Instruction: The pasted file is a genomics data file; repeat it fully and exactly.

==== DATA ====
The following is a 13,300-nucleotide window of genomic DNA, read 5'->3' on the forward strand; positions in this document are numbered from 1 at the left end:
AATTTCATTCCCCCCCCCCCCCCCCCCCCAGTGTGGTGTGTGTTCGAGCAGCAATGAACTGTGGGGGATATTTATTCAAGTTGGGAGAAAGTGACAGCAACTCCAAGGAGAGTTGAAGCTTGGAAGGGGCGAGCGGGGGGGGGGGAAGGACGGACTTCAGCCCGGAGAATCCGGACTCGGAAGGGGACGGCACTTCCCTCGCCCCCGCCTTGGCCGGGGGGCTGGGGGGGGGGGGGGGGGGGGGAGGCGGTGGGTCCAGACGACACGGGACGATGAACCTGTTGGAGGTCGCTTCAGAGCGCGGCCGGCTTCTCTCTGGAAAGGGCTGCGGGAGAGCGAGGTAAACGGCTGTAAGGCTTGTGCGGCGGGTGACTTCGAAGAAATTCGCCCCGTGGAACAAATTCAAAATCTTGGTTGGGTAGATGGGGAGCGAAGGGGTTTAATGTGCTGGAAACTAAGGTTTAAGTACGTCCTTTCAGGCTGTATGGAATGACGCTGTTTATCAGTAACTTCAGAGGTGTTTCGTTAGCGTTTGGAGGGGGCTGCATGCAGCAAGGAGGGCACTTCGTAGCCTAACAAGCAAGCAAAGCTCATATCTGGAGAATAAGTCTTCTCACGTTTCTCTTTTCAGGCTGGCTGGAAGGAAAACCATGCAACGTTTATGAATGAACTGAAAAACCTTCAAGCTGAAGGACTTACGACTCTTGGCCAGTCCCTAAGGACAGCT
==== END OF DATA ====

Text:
The following is a 13,300-nucleotide window of genomic DNA, read 5'->3' on the forward strand; positions in this document are numbered from 1 at the left end:
AATTTCATTCCCCCCCCCCCCCCCCCCCCAGTGTGGTGTGTGTTCGAGCAGCAATGAACTGTGGGGGATATTTATTCAAGTTGGGAGAAAGTGACAGCAACTCCAAGGAGAGTTGAAGCTTGGAAGGGGCGAGCGGGGGGGGGGGAAGGACGGACTTCAGCCCGGAGAATCCGGACTCGGAAGGGGACGGCACTTCCCTCGCCCCCGCCTTGGCCGGGGGGCTGGGGGGGGGGGGGGGGGGGGGAGGCGGTGGGTCCAGACGACACGGGACGATGAACCTGTTGGAGGTCGCTTCAGAGCGCGGCCGGCTTCTCTCTGGAAAGGGCTGCGGGAGAGCGAGGTAAACGGCTGTAAGGCTTGTGCGGCGGGTGACTTCGAAGAAATTCGCCCCGTGGAACAAATTCAAAATCTTGGTTGGGTAGATGGGGAGCGAAGGGGTTTAATGTGCTGGAAACTAAGGTTTAAGTACGTCCTTTCAGGCTGTATGGAATGACGCTGTTTATCAGTAACTTCAGAGGTGTTTCGTTAGCGTTTGGAGGGGGCTGCATGCAGCAAGGAGGGCACTTCGTAGCCTAACAAGCAAGCAAAGCTCATATCTGGAGAATAAGTCTTCTCACGTTTCTCTTTTCAGGCTGGCTGGAAGGAAAACCATGCAACGTTTATGAATGAACTGAAAAACCTTCAAGCTGAAGGACTTACGACTCTTGGCCAGTCCCTAAGGACAGCT